The additions and changes went on by degrees, and differently in different parts and colonies of Greece; the final form is that given by the Ionians of Asia Minor, and adopted throughout the whole of Greece about 400 B. 0. The Semitic original was always written from right to left; the earliest Greek was written either way, or in different directions in alternate lines (the characters being made to face the other way when written from left to right); finally, the present method became established in universal use. - The form of Greek alphabet from which is derived the Latin was not that one which, as above described, was finally adopted throughout Greece, but differed from it in sundry particulars: the H still had its h value; the Q was still used, and was retained by. the Latins for writing the k sound followed by u before another vowel; the character for w, or the di-gamma, was also in use, and was applied to represent the (as labial, somewhat kindred) sound f, for which the Greek had no sign; and X (as generally on the mainland of Greece and in her western colonies) had the value of ks, not of ch. The earliest Latin alphabet, then, was A, B, C (pronounced as g), D, E, F, Z, H, I, K, L, M, N, O, P, Q, R, S, T, V, X, 21 letters.

A Z is found in the earliest monuments, but speedily went out of use, and was about the time of Cicero reintroduced as a foreigner, along with (originally the same sign with V, but having now become fixed in Greek usage in this form, and having taken a new value, that of the French u or German u), in order to write in Greek words the peculiar Greek sounds of those letters. A very peculiar change in the constitution of the Latin alphabet was made in connection with C, K, and G. The K passed out of customary use about the time of the decemvirs, and was employed only in a small number of words (with occasional occurrence in others), while C, the equivalent of the Greek gamma, and originally having the same value, was employed to write both the g and k sounds - doubtless because these two sounds were in the popular utterance only imperfectly distinguished from one another. And when later (about 300 B. C), under Greek influence, the careful distinction of the two sounds in writing was resumed, instead of giving C its old value and restoring K to common use, the Romans very strangely continued to the former its k value, and made from it by a slight alteration a new sign, G, for the g value. The final Latin scheme, after the addition of Y and Z, thus consisted of 23 signs.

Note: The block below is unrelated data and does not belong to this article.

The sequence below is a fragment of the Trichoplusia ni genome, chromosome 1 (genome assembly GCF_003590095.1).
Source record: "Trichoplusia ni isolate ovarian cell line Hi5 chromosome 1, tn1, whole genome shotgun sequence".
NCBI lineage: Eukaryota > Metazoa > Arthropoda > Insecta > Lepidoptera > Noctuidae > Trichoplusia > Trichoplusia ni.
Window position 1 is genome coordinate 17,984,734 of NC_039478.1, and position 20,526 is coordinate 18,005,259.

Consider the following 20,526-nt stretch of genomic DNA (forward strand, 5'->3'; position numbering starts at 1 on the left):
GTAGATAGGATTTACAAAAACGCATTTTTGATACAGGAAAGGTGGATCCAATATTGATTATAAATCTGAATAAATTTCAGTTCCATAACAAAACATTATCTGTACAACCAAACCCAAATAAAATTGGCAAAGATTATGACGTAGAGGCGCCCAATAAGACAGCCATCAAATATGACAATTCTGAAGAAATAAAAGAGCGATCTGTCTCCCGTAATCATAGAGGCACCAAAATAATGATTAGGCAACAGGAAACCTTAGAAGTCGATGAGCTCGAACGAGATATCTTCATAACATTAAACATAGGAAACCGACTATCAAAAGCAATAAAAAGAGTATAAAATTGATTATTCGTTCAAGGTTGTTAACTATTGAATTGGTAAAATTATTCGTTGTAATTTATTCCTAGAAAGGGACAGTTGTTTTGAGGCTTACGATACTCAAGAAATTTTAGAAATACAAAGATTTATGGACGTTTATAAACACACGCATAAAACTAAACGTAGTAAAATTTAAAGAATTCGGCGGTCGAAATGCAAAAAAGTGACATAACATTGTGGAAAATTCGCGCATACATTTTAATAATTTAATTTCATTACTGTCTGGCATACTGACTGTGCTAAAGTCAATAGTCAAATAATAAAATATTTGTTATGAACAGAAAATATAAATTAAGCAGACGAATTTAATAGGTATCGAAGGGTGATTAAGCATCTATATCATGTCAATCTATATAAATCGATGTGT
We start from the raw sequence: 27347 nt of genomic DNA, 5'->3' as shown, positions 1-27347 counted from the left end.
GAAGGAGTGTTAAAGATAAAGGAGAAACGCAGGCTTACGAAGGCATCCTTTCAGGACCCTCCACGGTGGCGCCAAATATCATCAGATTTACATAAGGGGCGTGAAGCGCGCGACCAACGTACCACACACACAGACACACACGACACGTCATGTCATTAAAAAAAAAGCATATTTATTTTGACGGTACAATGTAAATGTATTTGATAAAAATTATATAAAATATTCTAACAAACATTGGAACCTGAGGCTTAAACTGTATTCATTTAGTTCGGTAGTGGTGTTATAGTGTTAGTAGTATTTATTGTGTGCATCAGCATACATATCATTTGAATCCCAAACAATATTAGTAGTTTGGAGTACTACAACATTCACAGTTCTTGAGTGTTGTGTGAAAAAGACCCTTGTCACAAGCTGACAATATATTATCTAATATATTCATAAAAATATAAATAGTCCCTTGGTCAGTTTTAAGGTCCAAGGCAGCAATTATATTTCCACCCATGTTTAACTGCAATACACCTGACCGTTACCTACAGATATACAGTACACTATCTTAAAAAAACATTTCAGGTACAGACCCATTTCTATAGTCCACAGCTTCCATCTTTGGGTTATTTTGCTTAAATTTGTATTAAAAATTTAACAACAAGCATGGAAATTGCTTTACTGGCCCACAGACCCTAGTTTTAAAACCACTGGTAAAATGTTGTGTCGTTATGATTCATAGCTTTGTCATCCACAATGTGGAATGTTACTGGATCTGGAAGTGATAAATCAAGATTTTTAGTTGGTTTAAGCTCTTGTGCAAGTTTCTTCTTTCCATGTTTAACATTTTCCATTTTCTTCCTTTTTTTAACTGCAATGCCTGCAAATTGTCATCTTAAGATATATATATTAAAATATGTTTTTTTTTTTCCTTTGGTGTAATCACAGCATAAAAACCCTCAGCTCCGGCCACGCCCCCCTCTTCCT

In it and J were not distinguished, nor U and V; J and U are merely graphic variations of I and V, and of the same value with the latter; the Romans did not regard the vowel and semivowel values of these two sounds - i (that is, i in pique, or "long e," as we call it) and y on the one side, u (that is, u in rule, or the long sound of double o in fool) and w on the other - as being sufficiently diverse to need a double designation. - The chief alteration, now, that the Latin alphabet has undergone in being adapted to English use is the establishment of J and U as independent letters with distinct values, by the side of l and V; J having for us the peculiar sound (nearly a compound of d with zh, or with the z sound of azure) into which the Latin J or y sound has been usually converted, and V being applied to represent the sound into which, in most of the literary languages of modern Europe (as in the later Latin also), the original w sound has passed. And then, as final extension, we have, in common with some other European languages, added a "double U " - i. e., VV or W - to represent the u semivowel, or w sound: this character is of a date no more ancient than the middle ages.

By all these various reductions and additions, our alphabet has grown from the original 22 signs of the Phoenician to the present scheme of 26 signs; which, by way of summary, we may distribute into eight classes, as follows: 1, letters inherited from the Phoenicians, and still bear-ing nearly their Phoenician value, are twelve, namely, B, D, H, K, L, M, N, P, Q, R, S, T; 2, letters originally Phoenician, but having their value changed by the Greeks (in every case but one from consonant to vowel), are five, namely, A, E, l, O, Z; 3, additional letters in-vented by the Greeks are two, namely, U (=V or Y), X; 4, Phoenician letters entering into the Latin alphabet with changed value are two, namely, C, F; 5, of Latin invention is a single letter, G; 6, imported from Greek into Latin in differentiated form and with later Greek value is one, Y; 7, varying graphic forms of Latin letters, raised in modern times to independent value, are two, J, V; 8, recent addition, made by doubling an old sign, is one letter, W. If we had shown, in the handling of the system of signs received from abroad, the same freedom and independence as the Greeks and Romans, we should have an alphabet of at least 32 letters, instead of 26; for we require separate representatives for the vowel sound in cat and care, for that in what and all, and for that in hut and burn; and for the sibilants in shun and azure, the initial spirants of thin and this, and the nasal in singing; while the ch sound in church is also, though strictly of compound nature, well entitled to a separate character: the C, Q, and X, on the other hand, having no value which should render their retention necessary. - The ground of the arrangement of our alphabet is in the main inferrible from the account of its history given above, being, when once started from the Phoenician basis, strictly a historical one: A to F follow the Phoenician order; G was put by the Romans in the place of the consciously omitted Z; H and l, again, have their Phoenician positions; J follows the letter of which it is, as it were, the recently separated shadow; K to T, again, are in their Phoenician places; U comes next, as being the first addition made by the Greeks, and it is succeeded by V and W, as l by J; X is another Greek addition, adopted into the earliest Roman alphabet; Y and Z are the later additions made to the Latin from the Greek. When, however, we come to inquire into the reason for the Phoenician order itself, we are baffled, and unable to arrive at any satisfactory results; the arrangement seems to be almost altogether fortuitous.